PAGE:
When considering what to eat, one of the more important things to be mindful of is: the ratio of macronutrients we are consuming. ‘Macronutrients’ are fats, proteins, carbohydrates. Most in my part of the world have very carb-heavy diets. High-protein diets are also very common in a country like Ireland. But, often stigmatised unfairly are diets that are unusually high in fat; saturated fats in particular.
Although we always want to be calculating in how we organise the dietary aspect of our lives, and to enjoy everything in moderation, some of the things we might have thought of as unhealthy foods, when we were young and naive, might actually be one of the cornerstones in assisting us in reaching, and maintaining, a salubrious state of well-being. The demonisation of saturated fats is one of the ill-considered notions that has been bandied about too much in the world of pseudo-nutrition the past number of generations. But, more are now coming to understand the avoidance of dietary fat as a cause for health problems, rather than the solution it was so
zealously touted as in recent history.
“…new research clearly shows us that individuals eating more of the “dreaded” fat actually have a substantial risk reduction for becoming demented while those with diets favouring carbohydrates the risk for dementia dramatically increased” (1)
I was raised on a diet composed predominantly of bread, potatoes, meat, and sugar. There was fat too, but fat was always the one that seemed to give the family the most pause for thought of consideration of future degenerative health disorders. ‘Don’t use too much butter!’ ‘Don’t eat so many eggs!’ Looking back, I know that this was just my misinformed family attempting to be healthy in the wrong way.. Nowadays, I feel great when I eat a lot of fatty foods. And I know from my own experience of eating a diet high in saturated fats, that once the fats are healthy fats (such as those in eggs, coconut oil, butter, avocados, so on), and eaten with a lot of nutrient dense, unprocessed foods: they themselves will not be responsible for abnormal levels of weight-gain. Fat is the most wholesome and nourishing of all of the macronutrients!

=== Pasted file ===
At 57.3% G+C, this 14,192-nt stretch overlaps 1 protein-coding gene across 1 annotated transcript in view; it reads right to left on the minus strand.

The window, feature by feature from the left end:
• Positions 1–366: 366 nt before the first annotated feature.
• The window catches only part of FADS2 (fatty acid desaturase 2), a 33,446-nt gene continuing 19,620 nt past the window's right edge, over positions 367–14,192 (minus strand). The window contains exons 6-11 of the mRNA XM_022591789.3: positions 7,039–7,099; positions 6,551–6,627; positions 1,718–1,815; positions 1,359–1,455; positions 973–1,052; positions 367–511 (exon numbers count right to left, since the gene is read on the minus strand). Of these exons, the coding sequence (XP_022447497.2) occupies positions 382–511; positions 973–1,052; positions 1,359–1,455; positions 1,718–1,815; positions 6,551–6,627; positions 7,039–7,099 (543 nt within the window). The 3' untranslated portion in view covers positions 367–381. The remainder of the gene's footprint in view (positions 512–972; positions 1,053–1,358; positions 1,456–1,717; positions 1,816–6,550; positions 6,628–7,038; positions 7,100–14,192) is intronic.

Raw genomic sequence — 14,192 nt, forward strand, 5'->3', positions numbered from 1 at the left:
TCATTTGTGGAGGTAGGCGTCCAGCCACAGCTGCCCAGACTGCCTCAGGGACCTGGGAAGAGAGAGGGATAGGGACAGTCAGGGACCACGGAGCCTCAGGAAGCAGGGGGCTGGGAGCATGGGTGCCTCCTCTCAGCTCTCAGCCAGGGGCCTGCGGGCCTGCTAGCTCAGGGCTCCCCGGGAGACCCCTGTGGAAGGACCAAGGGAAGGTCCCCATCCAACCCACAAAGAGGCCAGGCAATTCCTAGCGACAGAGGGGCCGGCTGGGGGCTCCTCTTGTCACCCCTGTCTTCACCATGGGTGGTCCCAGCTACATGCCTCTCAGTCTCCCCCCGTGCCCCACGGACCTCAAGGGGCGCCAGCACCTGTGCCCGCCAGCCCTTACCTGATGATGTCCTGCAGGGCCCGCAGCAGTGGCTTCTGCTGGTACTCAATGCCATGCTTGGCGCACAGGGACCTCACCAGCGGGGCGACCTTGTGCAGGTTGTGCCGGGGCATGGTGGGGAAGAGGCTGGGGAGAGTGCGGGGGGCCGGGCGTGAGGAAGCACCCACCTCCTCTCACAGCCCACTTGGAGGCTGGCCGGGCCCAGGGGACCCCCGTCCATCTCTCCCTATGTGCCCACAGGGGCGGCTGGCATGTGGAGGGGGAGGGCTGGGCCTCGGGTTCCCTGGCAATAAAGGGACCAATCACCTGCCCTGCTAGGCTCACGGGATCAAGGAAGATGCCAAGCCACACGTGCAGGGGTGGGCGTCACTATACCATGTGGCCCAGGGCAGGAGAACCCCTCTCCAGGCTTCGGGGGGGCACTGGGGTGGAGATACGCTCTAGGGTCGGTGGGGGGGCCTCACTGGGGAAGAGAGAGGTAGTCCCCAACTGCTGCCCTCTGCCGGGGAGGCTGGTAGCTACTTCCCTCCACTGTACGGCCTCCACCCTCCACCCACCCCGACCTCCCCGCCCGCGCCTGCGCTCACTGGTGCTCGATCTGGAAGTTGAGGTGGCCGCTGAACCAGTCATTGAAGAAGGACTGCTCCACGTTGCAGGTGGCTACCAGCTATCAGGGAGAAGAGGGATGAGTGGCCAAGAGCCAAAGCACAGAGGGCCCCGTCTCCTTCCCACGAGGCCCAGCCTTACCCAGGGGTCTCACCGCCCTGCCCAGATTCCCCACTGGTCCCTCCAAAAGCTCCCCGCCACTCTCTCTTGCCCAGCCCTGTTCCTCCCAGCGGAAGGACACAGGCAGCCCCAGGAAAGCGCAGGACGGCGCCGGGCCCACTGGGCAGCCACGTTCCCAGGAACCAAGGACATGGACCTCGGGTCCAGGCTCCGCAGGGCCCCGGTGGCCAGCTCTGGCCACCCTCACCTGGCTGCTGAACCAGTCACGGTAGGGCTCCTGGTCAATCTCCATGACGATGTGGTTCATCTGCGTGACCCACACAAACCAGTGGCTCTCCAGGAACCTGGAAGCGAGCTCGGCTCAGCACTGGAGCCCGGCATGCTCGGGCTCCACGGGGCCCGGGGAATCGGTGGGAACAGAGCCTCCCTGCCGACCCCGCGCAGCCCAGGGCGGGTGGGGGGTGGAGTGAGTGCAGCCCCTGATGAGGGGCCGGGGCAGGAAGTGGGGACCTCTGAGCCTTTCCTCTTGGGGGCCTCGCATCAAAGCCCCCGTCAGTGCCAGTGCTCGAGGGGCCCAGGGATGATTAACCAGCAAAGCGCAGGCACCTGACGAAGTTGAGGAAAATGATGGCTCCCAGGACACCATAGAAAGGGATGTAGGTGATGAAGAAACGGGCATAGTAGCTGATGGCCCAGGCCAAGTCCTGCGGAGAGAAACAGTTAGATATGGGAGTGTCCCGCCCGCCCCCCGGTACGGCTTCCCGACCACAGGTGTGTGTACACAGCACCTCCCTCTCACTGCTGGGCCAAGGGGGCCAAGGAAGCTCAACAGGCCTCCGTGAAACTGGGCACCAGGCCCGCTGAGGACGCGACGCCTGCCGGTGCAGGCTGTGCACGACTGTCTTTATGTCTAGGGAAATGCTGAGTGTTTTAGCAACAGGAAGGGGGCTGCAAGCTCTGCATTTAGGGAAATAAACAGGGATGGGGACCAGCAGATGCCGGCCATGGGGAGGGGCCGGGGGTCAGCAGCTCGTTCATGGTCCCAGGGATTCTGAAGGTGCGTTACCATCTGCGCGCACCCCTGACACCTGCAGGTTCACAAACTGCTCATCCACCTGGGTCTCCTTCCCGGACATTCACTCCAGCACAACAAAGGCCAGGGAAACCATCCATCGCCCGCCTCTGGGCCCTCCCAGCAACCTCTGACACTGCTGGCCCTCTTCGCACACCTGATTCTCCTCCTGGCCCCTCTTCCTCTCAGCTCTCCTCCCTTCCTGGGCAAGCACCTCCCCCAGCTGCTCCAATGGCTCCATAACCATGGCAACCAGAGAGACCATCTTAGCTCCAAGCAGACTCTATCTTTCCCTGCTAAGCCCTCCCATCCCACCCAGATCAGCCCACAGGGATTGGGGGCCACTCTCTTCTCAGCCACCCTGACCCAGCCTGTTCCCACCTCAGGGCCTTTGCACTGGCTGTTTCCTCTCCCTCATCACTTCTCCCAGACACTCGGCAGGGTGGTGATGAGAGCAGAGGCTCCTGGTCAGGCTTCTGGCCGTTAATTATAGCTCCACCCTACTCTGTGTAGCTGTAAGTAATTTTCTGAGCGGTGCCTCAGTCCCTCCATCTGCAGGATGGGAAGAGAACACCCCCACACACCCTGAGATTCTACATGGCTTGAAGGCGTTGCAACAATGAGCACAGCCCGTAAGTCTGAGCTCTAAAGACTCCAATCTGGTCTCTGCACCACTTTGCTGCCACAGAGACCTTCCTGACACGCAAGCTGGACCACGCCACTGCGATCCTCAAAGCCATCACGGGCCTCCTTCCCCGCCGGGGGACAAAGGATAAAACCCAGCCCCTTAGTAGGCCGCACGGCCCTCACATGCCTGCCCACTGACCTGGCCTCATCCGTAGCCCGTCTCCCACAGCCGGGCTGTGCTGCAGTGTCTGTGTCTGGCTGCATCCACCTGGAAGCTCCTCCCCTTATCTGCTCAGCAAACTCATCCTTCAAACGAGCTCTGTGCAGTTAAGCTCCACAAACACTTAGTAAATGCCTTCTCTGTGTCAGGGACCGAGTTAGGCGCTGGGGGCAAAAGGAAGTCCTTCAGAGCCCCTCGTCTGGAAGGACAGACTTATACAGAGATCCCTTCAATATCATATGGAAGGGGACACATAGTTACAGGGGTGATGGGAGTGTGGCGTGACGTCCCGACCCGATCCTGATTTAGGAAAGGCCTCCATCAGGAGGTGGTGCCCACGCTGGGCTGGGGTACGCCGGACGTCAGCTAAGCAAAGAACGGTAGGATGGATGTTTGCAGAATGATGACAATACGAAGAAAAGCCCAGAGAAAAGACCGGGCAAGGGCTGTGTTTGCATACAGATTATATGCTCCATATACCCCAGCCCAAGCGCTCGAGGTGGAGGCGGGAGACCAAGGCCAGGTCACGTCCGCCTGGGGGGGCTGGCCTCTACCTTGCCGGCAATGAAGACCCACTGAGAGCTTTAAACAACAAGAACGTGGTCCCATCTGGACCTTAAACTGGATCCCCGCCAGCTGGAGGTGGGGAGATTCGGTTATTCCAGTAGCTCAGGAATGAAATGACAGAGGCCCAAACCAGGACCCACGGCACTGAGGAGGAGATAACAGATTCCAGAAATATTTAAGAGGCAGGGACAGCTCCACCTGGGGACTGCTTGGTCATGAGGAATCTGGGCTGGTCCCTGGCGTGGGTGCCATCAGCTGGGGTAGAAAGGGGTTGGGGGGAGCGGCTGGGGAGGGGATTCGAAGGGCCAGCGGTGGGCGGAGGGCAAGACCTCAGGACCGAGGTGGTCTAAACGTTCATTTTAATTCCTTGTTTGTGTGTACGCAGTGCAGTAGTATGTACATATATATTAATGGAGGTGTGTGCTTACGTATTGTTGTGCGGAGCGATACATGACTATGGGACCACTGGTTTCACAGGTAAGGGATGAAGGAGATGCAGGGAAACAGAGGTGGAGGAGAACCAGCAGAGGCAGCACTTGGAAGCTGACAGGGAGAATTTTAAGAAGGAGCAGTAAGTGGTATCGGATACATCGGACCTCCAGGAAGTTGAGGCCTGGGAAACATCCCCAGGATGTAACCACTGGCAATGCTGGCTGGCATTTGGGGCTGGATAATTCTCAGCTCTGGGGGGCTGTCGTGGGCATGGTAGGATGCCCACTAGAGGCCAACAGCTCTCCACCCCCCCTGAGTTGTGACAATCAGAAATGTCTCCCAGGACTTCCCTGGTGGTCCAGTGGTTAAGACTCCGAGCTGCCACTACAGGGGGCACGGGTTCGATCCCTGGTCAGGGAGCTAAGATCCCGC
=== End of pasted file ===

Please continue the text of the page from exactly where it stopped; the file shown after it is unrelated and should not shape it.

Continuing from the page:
I do not enjoy fat in my diet without shame simply because the physical brain is constituted from cholesterol, or simply because healthy brain function depends on adequate amounts of dietary cholesterol, or that the healthy function of the endocrine system also depends on adequate
dietary fat intake. But, also considering what I was told for most of my life by ‘the experts’, who would have guessed that heart health is contingent on eating enough saturated fats in your diet?
“It’s true that some studies show that saturated fat intake raises blood cholesterol levels. But these studies are almost always short-term, lasting only a few weeks. Longer-term studies have not shown an association between saturated fat intake and blood cholesterol levels.”(2)
The essence of this article is essentially to let those that might be unaware, or uncertain, know that: having a considerable amount of fat in your diet is OK. What matters much more is having healthy ratios, healthy combinations of foods, and, most importantly: that the quality of the foods you ingest are to a respectable standard. You are what you eat; eat well, feel well.